The one-period DDM is used less frequently than the popular Gordon Growth Model. It is useful when an investor wants to calculate a stock’s fair value in order to trade it after one period (often one year). Since it is a one-period look, a single dividend is used along with the proceeds of the sale of the stock. Those are the only two cash inflows.



•   V0 = The current stock price

•   D1 = The dividend payment one period from now

•   P1 = The stock price one period from now

•   r = The required rate of return on the stock

Multi-Period Dividend Discount Model

In contrast to the one-period DDM, the multi-period formula assumes that an investor plans to hold a stock over a period that features many dividend payments.

What makes this variation of the DDM tough is that you forecast several future dividends. There is no guarantee that a firm’s payout policy will match your forecast. Like other DDM models, a final return of capital is assumed — the sale price of the stock at the end of the holding period.


Each future dividend is discounted back to the present using a discount rate that is typically the firm’s estimated cost of equity.

Variable Growth DDM or Non-Constant Growth

You can get even more complex with the variable growth version of the dividend discount model formula. With this approach, you can divide growth into several stages.

Perhaps a firm will grow rapidly over the first year, slow down in year two, then finally transition into a steady grower into perpetuity. Some argue this is a more realistic way to value a stock versus other models. The variable growth DDM assumes non-constant growth by commonly using a two-stage or three-stage approach. Of course, even more stages can be applied.

Zero Growth DDM

A final approach is the zero growth dividend discount model. This is actually the simplest of all DDM variations. It is the same calculation you would use when valuing a perpetuity or preferred stock. It’s simply:


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Dividend Discount Model Example

Let’s perform an example using the most common DDM method: the Gordon Growth Model.

Suppose a company pays a current annual dividend of $5 (D0) and will grow it at a steady rate of 3% per year into perpetuity. Shares currently trade at $60. We will also assume we used the Capital Asset Pricing Model to find the firm’s 10% estimated cost of equity. Here’s how the DDM would look:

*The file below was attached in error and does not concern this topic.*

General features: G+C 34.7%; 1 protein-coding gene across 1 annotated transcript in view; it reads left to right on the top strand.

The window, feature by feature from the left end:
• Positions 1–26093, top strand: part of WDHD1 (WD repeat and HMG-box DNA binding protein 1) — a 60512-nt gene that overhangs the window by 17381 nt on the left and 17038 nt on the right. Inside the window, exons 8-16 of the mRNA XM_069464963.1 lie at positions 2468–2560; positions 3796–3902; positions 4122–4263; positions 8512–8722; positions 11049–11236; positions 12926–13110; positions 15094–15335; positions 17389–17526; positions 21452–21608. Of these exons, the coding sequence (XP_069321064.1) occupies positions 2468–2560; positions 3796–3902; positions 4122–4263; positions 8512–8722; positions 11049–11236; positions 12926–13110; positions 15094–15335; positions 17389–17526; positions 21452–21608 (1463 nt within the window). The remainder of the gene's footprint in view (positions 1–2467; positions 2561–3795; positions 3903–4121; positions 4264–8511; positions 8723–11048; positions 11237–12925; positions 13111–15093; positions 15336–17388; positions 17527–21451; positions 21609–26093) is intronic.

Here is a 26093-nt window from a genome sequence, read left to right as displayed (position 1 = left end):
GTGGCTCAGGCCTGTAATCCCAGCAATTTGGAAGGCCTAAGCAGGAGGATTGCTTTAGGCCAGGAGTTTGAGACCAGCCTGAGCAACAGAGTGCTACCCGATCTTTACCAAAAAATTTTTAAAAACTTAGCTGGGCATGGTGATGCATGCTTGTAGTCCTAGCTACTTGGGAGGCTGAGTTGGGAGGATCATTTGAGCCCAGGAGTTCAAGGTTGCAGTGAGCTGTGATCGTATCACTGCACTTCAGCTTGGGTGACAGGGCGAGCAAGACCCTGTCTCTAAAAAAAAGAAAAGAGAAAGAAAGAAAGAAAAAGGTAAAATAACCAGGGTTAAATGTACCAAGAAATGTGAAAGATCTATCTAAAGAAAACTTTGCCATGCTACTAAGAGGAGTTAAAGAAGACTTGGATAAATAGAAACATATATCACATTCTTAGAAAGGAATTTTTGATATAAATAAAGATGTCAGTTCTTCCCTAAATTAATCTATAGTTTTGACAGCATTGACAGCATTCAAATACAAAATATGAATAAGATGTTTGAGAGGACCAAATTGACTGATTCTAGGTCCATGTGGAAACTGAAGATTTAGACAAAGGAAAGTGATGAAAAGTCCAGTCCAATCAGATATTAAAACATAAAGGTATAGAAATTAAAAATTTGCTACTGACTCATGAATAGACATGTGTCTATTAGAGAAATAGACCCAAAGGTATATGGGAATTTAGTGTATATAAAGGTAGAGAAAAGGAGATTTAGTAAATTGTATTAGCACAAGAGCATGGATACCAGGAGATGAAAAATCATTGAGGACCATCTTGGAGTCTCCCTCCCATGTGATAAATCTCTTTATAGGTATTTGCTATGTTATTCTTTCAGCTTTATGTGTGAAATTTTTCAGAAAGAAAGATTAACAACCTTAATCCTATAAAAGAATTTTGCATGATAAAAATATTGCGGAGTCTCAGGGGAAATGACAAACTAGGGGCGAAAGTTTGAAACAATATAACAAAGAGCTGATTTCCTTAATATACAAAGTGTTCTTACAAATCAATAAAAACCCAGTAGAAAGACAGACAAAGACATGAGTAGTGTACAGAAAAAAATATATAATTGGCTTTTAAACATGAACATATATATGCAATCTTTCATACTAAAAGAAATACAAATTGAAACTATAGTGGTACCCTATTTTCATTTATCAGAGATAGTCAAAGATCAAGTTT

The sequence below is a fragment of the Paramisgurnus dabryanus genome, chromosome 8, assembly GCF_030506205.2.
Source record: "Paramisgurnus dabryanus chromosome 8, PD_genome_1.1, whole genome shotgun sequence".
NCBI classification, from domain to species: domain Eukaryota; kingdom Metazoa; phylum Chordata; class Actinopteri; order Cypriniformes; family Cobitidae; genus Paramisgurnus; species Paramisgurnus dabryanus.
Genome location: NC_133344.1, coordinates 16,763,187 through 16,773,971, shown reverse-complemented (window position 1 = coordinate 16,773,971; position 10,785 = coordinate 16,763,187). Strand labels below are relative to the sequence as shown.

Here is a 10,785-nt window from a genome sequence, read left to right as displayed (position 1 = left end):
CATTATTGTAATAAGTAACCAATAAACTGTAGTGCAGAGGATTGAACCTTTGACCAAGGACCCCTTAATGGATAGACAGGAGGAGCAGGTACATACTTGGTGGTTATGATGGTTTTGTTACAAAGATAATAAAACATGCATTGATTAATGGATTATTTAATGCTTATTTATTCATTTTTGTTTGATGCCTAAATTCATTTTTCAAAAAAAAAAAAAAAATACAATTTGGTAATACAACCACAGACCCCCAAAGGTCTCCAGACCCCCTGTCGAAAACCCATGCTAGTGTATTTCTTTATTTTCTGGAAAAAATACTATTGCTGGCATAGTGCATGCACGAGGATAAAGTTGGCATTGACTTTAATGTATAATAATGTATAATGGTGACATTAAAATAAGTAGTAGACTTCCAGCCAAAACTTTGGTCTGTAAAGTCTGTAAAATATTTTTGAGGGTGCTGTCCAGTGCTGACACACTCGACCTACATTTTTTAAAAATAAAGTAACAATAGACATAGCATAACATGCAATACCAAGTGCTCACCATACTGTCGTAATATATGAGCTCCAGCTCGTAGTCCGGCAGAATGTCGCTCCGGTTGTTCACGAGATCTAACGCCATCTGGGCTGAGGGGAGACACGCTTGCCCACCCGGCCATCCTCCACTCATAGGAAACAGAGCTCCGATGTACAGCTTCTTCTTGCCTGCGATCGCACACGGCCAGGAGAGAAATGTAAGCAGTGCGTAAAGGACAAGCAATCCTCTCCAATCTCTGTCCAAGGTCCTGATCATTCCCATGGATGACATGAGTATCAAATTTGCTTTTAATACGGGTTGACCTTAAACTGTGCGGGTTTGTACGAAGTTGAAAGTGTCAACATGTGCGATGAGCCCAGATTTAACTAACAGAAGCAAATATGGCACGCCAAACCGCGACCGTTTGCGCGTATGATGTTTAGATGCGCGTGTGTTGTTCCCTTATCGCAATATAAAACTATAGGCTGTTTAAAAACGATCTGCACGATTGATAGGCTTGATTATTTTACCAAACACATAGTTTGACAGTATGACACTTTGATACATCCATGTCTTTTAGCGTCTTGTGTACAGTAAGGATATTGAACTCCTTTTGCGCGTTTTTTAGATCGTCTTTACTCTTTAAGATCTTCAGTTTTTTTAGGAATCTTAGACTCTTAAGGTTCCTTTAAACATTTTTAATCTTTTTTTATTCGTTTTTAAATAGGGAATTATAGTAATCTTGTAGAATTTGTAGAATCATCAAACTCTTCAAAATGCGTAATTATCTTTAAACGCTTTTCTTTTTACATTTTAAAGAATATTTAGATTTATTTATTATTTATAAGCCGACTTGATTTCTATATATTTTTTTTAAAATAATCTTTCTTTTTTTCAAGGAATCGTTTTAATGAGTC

Since we found the stock’s intrinsic value to be significantly higher than the market price, we might buy shares with the thought that eventually the market will realize how valuable the stock is and the price will move towards our valuation.

Interpreting DDM Results

Interpreting the results from the dividend discount model is straightforward, but it is getting to the output that can be tricky. The inputs to the calculation are often subjective and can change over time, so any interpretation should be taken with a grain of salt.

Dividends can be hard to forecast accurately, and valuations are sensitive to the growth and discount rates chosen. The analyst must also be open to the possibility that market forces can cause an over- or under-valued stock to further drift from intrinsic value.

How Investors Can Use DDM

The dividend discount model, and all its variations, can be used to calculate a stock’s fair value. In practice, that fair value is then compared to the market price.

Investors can choose to go long shares when they determine that a company’s intrinsic value is above the market price. They can also short shares if the DDM valuation method determines that a stock is overvalued compared to the market price.

The dividend discount model can be used to value stocks in different sectors to see which might be the best investment.

The use of the DDM is based on fundamental analysis and the notion that stock values ultimately revert to their intrinsic worth based on the present value of future cash flows.

Investors can use the DDM along with other valuation techniques to help form a better mosaic of a company’s value. Moreover, technical analysis indicators could be used for more precise buy and sell price points.

The Takeaway

The dividend discount model formula is one of the most widely used equity valuation techniques. Its premise is that firms pay out a large proportion of their profits as dividends to equity holders, thus an intrinsic value can be calculated using those predictable future cash flows.

There are several variations of the DDM based on the profile of a firm’s future dividends. There are drawbacks to the DDM, and using other valuation methods can help an analyst determine if a stock is over- or under-valued.